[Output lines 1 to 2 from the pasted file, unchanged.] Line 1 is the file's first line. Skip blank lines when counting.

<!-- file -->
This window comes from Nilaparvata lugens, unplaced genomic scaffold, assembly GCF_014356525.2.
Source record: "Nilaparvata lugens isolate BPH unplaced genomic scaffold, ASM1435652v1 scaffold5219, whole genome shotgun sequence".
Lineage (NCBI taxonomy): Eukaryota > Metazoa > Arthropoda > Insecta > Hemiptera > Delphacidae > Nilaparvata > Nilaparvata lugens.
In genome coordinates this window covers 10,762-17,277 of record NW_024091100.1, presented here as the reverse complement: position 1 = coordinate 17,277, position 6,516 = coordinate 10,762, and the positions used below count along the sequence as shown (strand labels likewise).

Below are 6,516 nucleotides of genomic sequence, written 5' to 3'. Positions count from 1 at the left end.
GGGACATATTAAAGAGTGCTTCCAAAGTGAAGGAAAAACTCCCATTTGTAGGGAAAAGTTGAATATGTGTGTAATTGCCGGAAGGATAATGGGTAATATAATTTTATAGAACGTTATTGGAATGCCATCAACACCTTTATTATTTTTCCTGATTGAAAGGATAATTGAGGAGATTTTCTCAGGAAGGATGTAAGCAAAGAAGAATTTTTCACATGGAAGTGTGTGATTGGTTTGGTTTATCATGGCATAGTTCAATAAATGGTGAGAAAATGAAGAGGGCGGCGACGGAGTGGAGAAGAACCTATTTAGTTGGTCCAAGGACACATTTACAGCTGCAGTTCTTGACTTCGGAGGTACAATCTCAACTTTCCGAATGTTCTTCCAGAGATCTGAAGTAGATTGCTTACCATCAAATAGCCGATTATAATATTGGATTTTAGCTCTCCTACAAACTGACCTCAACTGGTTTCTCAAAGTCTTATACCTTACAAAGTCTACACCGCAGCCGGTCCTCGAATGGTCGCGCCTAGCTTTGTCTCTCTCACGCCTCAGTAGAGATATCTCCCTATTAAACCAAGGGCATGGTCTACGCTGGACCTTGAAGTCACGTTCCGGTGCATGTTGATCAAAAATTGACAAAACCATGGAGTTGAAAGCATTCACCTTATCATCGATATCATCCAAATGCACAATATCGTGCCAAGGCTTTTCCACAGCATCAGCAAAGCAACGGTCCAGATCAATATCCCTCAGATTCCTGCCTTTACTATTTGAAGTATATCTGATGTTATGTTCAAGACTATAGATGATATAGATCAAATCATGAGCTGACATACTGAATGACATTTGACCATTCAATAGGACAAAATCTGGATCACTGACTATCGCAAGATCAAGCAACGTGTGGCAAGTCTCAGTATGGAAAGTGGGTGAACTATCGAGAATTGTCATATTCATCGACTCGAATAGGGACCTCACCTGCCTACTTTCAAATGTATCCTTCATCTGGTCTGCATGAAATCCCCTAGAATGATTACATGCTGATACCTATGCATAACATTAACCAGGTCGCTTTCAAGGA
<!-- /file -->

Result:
This window comes from Nilaparvata lugens, unplaced genomic scaffold, assembly GCF_014356525.2.
Source record: "Nilaparvata lugens isolate BPH unplaced genomic scaffold, ASM1435652v1 scaffold5219, whole genome shotgun sequence".